Wednesday, August 5, 2015

July 2015 Mileage: Run faster

July began with the same calf injury that persisted through all of May and June, but there simply wasn't time to mess around anymore.  With Howl at the Moon looming on August 8, I needed big miles, and I needed to train in the heat.

I KT-taped the hell out of my leg and feasted on the scraps leftover from Rob's intensive training schedule for the Never Summer 100K.  I got my first solid long run in (since the Bear Lake Marathon) on the 4th of July.  We went to the parade in Old Town at 10am, and when it was over I took off from there to run to Lory State Park, around the trails a bit, and then back home again.

Pre-run parade

It was hot alright. My calf mostly held up, but I was fairly miserable due to exhaustion.  I managed 23 miles, and as ugly as it was, I knew I needed this kind of run to condition me for Howl.  

Boat party at Horsetooth Rez on the 4th.

The following weekend, I ran back out to Lory.  They were having their 40th anniversary festival, and I met up with the family to accompany Will on a 1-mile kid's race.  He cried and complained a lot and stopped and surged.  He gave up for a while when he thought he was in last place, but then he rallied when he realized there was a 2-year old still behind him who he could beat if he just kept moving.  We finished in something around 13 minutes.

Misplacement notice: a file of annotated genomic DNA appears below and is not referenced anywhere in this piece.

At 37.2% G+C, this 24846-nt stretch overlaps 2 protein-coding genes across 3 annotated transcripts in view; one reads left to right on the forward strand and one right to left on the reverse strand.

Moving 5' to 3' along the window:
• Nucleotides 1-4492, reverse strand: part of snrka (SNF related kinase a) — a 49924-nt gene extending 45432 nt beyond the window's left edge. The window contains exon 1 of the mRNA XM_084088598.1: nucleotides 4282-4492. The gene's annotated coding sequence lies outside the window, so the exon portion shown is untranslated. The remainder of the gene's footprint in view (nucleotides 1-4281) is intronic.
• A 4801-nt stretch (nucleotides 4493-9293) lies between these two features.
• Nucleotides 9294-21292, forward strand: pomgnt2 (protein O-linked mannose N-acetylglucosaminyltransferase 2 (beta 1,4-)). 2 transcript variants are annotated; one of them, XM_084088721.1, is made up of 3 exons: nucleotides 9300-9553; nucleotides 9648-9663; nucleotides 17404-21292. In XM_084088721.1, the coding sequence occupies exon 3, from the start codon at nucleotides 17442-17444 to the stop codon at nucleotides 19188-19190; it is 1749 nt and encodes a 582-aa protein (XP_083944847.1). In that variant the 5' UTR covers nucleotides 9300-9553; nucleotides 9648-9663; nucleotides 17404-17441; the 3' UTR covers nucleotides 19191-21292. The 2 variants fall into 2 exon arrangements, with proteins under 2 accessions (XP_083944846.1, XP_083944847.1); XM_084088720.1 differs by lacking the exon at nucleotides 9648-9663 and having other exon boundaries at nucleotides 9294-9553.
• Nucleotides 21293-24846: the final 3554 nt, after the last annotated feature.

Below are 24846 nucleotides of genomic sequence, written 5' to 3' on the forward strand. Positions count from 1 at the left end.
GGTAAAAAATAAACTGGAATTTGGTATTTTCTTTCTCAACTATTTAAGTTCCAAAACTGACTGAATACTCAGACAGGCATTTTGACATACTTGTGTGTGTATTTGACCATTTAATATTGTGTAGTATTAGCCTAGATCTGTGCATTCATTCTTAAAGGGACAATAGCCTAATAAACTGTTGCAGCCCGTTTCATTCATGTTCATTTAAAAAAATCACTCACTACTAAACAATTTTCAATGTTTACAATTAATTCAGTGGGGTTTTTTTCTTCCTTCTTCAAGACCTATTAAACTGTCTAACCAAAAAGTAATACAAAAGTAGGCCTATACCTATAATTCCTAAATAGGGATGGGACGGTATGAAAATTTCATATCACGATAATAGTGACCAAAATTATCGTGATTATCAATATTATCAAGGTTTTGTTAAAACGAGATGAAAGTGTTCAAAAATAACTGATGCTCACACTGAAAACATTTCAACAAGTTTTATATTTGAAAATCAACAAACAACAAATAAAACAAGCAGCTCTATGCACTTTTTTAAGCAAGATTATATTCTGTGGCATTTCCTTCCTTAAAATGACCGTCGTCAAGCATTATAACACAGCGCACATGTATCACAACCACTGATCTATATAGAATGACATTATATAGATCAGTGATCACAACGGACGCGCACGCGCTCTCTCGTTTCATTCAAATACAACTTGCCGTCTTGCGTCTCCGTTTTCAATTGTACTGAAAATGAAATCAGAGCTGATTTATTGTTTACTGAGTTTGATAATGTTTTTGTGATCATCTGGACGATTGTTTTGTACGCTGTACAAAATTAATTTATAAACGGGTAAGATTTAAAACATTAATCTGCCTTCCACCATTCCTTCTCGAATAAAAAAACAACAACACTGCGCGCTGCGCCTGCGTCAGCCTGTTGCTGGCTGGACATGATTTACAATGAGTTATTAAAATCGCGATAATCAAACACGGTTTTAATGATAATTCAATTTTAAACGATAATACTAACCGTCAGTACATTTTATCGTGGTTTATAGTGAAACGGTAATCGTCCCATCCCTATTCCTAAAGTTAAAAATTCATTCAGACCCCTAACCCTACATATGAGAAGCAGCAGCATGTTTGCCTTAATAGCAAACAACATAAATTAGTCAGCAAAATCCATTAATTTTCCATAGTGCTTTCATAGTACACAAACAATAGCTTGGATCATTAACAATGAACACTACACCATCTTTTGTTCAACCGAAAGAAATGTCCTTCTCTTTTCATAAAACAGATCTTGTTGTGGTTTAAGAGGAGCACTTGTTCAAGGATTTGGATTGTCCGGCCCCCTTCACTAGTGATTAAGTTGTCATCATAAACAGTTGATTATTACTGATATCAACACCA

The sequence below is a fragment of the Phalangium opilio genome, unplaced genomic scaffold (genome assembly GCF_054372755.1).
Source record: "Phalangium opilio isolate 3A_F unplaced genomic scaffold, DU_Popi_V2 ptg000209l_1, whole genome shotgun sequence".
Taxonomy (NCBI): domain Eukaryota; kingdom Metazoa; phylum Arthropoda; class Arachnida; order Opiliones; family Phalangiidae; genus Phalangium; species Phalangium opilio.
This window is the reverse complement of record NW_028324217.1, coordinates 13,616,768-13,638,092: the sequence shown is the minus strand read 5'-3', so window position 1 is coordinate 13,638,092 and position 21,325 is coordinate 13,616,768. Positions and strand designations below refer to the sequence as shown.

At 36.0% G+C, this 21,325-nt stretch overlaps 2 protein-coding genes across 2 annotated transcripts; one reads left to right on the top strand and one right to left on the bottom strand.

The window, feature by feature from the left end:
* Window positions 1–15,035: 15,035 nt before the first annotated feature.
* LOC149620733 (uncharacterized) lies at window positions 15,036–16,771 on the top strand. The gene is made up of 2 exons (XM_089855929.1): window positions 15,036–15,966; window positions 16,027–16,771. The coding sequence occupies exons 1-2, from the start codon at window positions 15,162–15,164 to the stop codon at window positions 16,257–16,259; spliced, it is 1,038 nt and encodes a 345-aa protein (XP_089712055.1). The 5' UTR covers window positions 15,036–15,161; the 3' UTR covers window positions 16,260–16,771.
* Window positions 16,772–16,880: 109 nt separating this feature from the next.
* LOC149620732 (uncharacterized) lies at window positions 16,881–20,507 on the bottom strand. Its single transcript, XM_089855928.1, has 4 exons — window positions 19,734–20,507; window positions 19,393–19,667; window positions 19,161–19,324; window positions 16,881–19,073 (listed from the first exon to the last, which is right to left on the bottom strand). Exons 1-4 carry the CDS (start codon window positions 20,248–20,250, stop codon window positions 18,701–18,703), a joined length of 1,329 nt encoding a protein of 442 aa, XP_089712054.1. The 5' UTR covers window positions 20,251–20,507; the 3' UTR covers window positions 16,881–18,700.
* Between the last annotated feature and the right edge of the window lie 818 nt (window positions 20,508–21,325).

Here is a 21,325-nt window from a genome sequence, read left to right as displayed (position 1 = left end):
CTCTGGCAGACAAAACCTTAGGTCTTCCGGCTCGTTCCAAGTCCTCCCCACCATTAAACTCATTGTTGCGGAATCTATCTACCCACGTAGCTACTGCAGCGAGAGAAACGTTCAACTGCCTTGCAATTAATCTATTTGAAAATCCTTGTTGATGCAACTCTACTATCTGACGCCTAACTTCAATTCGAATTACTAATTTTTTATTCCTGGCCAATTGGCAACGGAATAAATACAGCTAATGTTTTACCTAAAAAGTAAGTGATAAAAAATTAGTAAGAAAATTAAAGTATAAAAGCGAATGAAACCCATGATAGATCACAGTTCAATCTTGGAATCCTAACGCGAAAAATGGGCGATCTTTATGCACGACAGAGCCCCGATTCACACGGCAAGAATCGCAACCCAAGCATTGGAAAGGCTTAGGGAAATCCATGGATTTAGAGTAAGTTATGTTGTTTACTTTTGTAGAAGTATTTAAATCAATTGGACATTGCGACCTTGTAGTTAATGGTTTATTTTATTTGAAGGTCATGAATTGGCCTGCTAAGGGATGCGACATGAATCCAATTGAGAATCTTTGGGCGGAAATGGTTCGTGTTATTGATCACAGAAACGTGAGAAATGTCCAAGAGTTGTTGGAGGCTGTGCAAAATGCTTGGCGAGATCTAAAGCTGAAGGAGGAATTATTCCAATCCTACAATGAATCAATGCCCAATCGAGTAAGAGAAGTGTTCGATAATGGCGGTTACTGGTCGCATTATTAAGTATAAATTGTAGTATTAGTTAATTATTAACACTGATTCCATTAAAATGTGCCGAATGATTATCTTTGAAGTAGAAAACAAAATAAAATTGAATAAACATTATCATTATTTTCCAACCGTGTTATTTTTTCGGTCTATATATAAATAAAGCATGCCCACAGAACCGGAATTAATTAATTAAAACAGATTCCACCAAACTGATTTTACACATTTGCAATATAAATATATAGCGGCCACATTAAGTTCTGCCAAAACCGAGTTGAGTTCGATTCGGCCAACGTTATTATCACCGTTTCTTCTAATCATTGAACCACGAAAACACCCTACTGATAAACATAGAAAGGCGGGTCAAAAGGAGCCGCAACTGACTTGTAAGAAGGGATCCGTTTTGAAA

Kids Run

I also got my once-annual chance to run with Rob while his parents were visiting and hence, could watch Will.  We saw a snake, not a rattler.

Oh, it was on our anniversary too.

This guy.

Rob commented about how I "put the hammer down" during our run together.  He said when we started out, my gate was a little crazy (toe-striking with my left foot, heel striking with my [injured] right), but once we really started moving, everything evened out.  While we were running, it felt like I was going a lot faster than normal, and when we saw the snake, that's when things really picked up.  I ran my fastest two trail miles ever.  When we got home, I looked at my time and saw we'd run a full two minutes per mile faster than I typically do on my own.  And the weird thing was: my calf felt fine.  It felt better than it had before we started our run. It only started bothering me again the next day, when I tried to run my normal pace.

But I couldn't stop for pain.   I iced, stretched, foam rolled, and cobbled myself together with KT tape because I needed to get in at least one week of more than 50 miles if I wanted to attempt Howl.  It was now or never.  By the skin of my teeth, I managed 56.5 miles the week before Rob's Never Summer 100K.

I was very busy during the lead up to Rob's race, doing things like baking a vegan good-luck cake:

And figuring out how on earth I was going to find him on the course:

The logistics involved in planning the #NS100K were utterly mind-boggling. Will ended up going to spend the night with a friend for the first time in his life, while I headed out into the wilderness surrounding Gould with absolutely no way for them to contact me if anything went wrong.